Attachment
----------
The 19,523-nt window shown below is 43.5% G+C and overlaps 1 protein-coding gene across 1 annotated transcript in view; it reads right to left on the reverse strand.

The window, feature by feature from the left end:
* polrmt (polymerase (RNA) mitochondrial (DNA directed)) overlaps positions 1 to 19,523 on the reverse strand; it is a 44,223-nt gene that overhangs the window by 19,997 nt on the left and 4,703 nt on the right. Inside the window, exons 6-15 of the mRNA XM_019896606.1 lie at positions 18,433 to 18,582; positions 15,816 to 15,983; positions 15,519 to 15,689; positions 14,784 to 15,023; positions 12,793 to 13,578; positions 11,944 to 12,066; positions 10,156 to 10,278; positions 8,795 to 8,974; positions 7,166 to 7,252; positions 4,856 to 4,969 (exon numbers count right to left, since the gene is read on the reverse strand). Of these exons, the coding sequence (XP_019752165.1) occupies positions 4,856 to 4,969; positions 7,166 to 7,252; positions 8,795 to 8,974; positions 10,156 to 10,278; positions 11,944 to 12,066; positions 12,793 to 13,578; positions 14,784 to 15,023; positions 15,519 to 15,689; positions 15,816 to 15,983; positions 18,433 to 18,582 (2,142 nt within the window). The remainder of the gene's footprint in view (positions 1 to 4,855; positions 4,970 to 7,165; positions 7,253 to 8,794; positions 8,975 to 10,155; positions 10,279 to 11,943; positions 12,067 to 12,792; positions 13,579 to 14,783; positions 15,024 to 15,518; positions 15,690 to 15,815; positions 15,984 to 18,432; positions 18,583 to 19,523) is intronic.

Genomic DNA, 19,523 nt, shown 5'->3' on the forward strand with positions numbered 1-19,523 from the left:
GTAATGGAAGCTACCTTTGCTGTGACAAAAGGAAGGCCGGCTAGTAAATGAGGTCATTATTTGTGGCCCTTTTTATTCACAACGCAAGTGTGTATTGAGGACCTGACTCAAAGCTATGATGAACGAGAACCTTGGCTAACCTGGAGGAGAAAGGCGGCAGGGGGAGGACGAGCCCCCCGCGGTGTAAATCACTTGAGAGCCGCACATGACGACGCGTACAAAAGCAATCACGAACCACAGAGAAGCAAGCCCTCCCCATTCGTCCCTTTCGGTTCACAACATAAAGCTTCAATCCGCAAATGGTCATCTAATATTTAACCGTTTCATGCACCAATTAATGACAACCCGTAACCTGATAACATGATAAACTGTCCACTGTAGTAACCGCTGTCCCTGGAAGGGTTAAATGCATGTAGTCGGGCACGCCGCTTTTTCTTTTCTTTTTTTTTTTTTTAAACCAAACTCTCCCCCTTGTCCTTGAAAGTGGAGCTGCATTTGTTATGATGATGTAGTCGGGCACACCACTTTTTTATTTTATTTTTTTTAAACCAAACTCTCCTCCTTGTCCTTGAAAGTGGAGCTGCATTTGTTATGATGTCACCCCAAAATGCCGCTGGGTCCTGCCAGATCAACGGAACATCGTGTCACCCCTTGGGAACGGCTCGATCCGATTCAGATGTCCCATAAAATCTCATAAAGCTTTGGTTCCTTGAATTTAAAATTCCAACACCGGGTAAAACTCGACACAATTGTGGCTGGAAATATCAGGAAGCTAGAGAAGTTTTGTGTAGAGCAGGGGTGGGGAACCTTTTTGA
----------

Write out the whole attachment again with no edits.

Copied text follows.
The 19,523-nt window shown below is 43.5% G+C and overlaps 1 protein-coding gene across 1 annotated transcript in view; it reads right to left on the reverse strand.

The window, feature by feature from the left end:
* polrmt (polymerase (RNA) mitochondrial (DNA directed)) overlaps positions 1 to 19,523 on the reverse strand; it is a 44,223-nt gene that overhangs the window by 19,997 nt on the left and 4,703 nt on the right. Inside the window, exons 6-15 of the mRNA XM_019896606.1 lie at positions 18,433 to 18,582; positions 15,816 to 15,983; positions 15,519 to 15,689; positions 14,784 to 15,023; positions 12,793 to 13,578; positions 11,944 to 12,066; positions 10,156 to 10,278; positions 8,795 to 8,974; positions 7,166 to 7,252; positions 4,856 to 4,969 (exon numbers count right to left, since the gene is read on the reverse strand). Of these exons, the coding sequence (XP_019752165.1) occupies positions 4,856 to 4,969; positions 7,166 to 7,252; positions 8,795 to 8,974; positions 10,156 to 10,278; positions 11,944 to 12,066; positions 12,793 to 13,578; positions 14,784 to 15,023; positions 15,519 to 15,689; positions 15,816 to 15,983; positions 18,433 to 18,582 (2,142 nt within the window). The remainder of the gene's footprint in view (positions 1 to 4,855; positions 4,970 to 7,165; positions 7,253 to 8,794; positions 8,975 to 10,155; positions 10,279 to 11,943; positions 12,067 to 12,792; positions 13,579 to 14,783; positions 15,024 to 15,518; positions 15,690 to 15,815; positions 15,984 to 18,432; positions 18,583 to 19,523) is intronic.

Genomic DNA, 19,523 nt, shown 5'->3' on the forward strand with positions numbered 1-19,523 from the left:
GTAATGGAAGCTACCTTTGCTGTGACAAAAGGAAGGCCGGCTAGTAAATGAGGTCATTATTTGTGGCCCTTTTTATTCACAACGCAAGTGTGTATTGAGGACCTGACTCAAAGCTATGATGAACGAGAACCTTGGCTAACCTGGAGGAGAAAGGCGGCAGGGGGAGGACGAGCCCCCCGCGGTGTAAATCACTTGAGAGCCGCACATGACGACGCGTACAAAAGCAATCACGAACCACAGAGAAGCAAGCCCTCCCCATTCGTCCCTTTCGGTTCACAACATAAAGCTTCAATCCGCAAATGGTCATCTAATATTTAACCGTTTCATGCACCAATTAATGACAACCCGTAACCTGATAACATGATAAACTGTCCACTGTAGTAACCGCTGTCCCTGGAAGGGTTAAATGCATGTAGTCGGGCACGCCGCTTTTTCTTTTCTTTTTTTTTTTTTTAAACCAAACTCTCCCCCTTGTCCTTGAAAGTGGAGCTGCATTTGTTATGATGATGTAGTCGGGCACACCACTTTTTTATTTTATTTTTTTTAAACCAAACTCTCCTCCTTGTCCTTGAAAGTGGAGCTGCATTTGTTATGATGTCACCCCAAAATGCCGCTGGGTCCTGCCAGATCAACGGAACATCGTGTCACCCCTTGGGAACGGCTCGATCCGATTCAGATGTCCCATAAAATCTCATAAAGCTTTGGTTCCTTGAATTTAAAATTCCAACACCGGGTAAAACTCGACACAATTGTGGCTGGAAATATCAGGAAGCTAGAGAAGTTTTGTGTAGAGCAGGGGTGGGGAACCTTTTTGA